David Newman on Scoring Galaxy Quest

An Interview with David Newman by Ford A. Thaxton
Transcribed and Edited by Randall D. Larson
Originally published in Soundtrack Magazine Vol.19/No.73/2000
Text reproduced by kind permission of the editor, Luc Van de Ven

David NewmanOne of the season’s most entertaining films – and one that may hold a special place for STAR TREK fans – is GALAXY QUEST. This lavish story about the cast of a fictional science fiction TV series, a la STAR TREK, who are mistaken for real space heroes by a group of aliens seeking help in their battle against an evil villain, was both nostalgic and spectacular, aided by an energetic score by David Newman, who is given one of his most expansive canvases for broad orchestral composition. After completing his score for GALAXY QUEST, Newman composed the prequel to THE FLINTSTONES, which reunited Newman with America’s favorite stone age family (he scored the original film in 1994). Interviewed on February 16th, Newman described his work on both films.

How did you become involved with GALAXY QUEST?
I’d done BROKEDOWN PALACE with Don Zimmerman, who was the editor on that. We’d had a really good time, so when he moved on to this project, he recommended me.

I know that you and your wife are fans of the classic STAR TREK and also THE NEXT GENERATION… So did this project have a special appeal for you in that regard?
It was fun. I really liked the movie, when I saw it, so that really was the motivating thing. The director, Dean Parisot, was just a wonderful, intelligent guy, and I really liked Don Zimmerman, so it a very enjoyable project.

What was the toughest thing for you on this score?
First we talked about parodying the STAR TREK theme. The original theme, aside from the fanfare, is almost a kind of a lounge melody, with that sort of Latin beat. So we toyed with doing that and different sorts of things. Then we came up with a little bit more of a straighter concept, not so apparently parodying the original television show.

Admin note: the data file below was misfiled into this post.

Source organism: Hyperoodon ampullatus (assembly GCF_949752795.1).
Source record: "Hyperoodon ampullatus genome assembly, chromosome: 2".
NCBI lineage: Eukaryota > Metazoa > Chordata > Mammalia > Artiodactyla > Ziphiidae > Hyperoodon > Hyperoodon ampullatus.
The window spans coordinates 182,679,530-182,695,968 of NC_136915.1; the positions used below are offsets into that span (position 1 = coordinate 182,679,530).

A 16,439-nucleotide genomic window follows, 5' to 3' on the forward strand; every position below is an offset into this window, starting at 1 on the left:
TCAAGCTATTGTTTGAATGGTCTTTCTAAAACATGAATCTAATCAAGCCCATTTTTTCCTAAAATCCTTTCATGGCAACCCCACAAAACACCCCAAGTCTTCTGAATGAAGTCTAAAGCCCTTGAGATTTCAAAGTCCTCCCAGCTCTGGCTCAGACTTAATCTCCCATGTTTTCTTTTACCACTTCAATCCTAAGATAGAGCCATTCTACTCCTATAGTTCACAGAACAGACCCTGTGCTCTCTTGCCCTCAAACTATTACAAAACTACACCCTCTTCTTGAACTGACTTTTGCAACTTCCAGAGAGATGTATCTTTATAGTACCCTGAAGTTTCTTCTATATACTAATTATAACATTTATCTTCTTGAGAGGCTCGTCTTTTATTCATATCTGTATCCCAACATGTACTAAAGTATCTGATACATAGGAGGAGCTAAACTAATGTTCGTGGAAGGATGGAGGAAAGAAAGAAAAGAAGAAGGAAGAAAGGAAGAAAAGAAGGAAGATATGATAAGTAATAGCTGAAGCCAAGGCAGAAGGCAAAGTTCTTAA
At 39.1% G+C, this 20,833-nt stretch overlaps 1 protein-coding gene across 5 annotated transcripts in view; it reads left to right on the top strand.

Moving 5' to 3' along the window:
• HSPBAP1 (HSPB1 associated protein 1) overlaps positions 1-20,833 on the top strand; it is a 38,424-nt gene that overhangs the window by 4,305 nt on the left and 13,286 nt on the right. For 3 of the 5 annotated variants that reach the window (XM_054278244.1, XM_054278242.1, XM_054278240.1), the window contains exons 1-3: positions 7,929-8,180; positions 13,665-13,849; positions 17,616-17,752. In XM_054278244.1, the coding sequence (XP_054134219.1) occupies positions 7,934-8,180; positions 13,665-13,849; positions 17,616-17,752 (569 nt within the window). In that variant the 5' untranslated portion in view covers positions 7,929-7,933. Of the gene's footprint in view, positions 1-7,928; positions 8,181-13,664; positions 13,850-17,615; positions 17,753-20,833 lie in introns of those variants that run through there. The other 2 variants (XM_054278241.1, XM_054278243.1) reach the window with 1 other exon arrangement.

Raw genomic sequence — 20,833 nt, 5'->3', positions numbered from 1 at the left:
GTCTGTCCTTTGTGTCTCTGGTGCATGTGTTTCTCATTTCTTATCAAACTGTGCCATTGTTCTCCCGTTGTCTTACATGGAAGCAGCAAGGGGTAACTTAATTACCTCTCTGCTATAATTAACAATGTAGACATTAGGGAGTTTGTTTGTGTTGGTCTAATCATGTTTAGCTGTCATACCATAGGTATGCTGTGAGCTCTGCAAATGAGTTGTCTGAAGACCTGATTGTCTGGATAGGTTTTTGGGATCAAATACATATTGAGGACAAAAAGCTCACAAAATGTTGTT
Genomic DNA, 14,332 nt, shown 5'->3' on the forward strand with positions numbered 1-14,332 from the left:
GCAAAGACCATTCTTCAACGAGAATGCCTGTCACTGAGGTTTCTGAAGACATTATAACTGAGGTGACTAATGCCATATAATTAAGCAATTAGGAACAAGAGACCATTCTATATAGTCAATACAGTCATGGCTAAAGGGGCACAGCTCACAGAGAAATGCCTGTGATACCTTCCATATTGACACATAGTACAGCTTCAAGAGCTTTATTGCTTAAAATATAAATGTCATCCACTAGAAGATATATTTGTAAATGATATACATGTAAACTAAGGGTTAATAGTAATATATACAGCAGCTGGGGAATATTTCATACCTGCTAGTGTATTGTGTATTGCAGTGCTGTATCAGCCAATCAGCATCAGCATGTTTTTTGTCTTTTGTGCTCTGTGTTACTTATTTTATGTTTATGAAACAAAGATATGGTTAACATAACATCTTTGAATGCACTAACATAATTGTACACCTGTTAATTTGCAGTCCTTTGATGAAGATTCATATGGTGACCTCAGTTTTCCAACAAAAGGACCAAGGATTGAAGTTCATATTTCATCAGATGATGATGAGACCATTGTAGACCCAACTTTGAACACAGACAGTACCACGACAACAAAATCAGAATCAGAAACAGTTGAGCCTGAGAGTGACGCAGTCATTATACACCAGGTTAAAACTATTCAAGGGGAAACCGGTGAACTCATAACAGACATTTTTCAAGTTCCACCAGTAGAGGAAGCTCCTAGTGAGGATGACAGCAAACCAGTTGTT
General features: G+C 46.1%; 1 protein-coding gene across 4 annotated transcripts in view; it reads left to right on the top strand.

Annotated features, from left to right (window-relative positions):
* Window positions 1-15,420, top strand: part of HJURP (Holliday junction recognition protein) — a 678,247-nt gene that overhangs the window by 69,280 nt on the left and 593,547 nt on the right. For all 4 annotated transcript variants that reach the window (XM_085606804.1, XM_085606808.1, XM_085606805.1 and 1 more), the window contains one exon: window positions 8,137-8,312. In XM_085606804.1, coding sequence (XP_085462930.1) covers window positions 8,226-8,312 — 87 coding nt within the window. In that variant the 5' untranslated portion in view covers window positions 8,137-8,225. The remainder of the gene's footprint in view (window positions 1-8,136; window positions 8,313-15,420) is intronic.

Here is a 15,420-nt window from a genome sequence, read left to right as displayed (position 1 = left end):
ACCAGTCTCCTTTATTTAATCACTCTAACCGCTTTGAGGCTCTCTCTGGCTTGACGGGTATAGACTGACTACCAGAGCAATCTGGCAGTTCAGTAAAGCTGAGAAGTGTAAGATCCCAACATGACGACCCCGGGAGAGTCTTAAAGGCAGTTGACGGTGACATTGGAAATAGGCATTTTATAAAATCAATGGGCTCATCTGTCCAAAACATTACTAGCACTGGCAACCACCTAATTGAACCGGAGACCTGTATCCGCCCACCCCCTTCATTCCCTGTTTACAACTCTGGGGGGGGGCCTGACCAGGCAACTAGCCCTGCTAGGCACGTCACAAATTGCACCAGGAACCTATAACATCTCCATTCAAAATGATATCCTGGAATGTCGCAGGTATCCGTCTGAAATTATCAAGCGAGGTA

But you did come up with what has become known as the “classic GALAXY QUEST” theme. The first time you hear it in the movie is during the opening credits, but throughout the film, you hear this kind of small, TV-orchestra version of it…
Whenever they show the “show”, yeah. It needed to be a theme that I could develop and use in different ways, and that also dictated what kind of melody and what sort of setting it started off with, so that it could be used through the movie as things changed and became more serious.

How big was the “classic” GALAXY QUEST theme orchestra?
First we recorded the last cue, the big version of it, and then we just took out everybody except about 30 players, so it’s the size of a regular TV orchestra of that time. Instead of four trumpets playing the theme, one trumpet would play the theme; instead of six horns it would be one or two horns; instead of thirty violins it would be eight violins. We just took everything and kind of pared it down. And also, John Kurlander, the engineer, miked it differently. He miked it more like it would have been miked for a TV show in the ‘60s.

As we both know, STAR TREK fans tend to look for every hidden meaning imaginable in something related to the show. Was it in your head to put in any little TREK-isms that were kind of akin to the original show?
I did a little bit, here and there, especially at the beginning. The first cue, definitely.

You have a motif associated with the villain in the film which has this kind of effect with the bows banging on the strings… Some people have speculated that was your nodding of the hat to STAR TREK II, which has an effect like that used for Khan.
I don’t know about that. It was just a sample that I have, it’s actually a combination of col legno, which is where you throw the wooden part of the bow on the string, and also something that’s called snap pizzicato, where they actually snap the strings when they pluck it, they pluck it so that it twangs. It’s sort of a STAR TREKian, spacey kind of thing but I don’t know if it was an intentional reference.

I think you came into this film fairly late in the process. Were you faced with the dreaded temp track?
Yeah, but they didn’t temp anything in the first two reels, so I actually wrote the first two reels, or like the first 18 minutes of the film. They had temped the rest of it, but it ended up a lot different than the temp, to a certain extent.

How large of an orchestra performed the score?
About a hundred players and a chorus.

The film is essentially a comedy, which is a fine line to walk between being serious and giving in to comedy music. How did you find that aspect of the score?
We just played it serious, for the most part. It is a fine line, because you’re in and out of playing serious, and giving the movie energy and motion and giving it emotion and unifying the whole thing, and then taking the themes from the fictitious show and using all that stuff to make it exciting and emotional and giving it a payoff at the end. Everybody was very concerned with the end of the movie, which they always seem to be now. I guess when you’re moving so fast with these schedules, that either the beginning or the end of these movies tend to be problematic. The most difficult thing of this movie was getting the beginning to work, and then making it payoff at the end – getting from the sort of TV theme kind of thing to the end of the movie.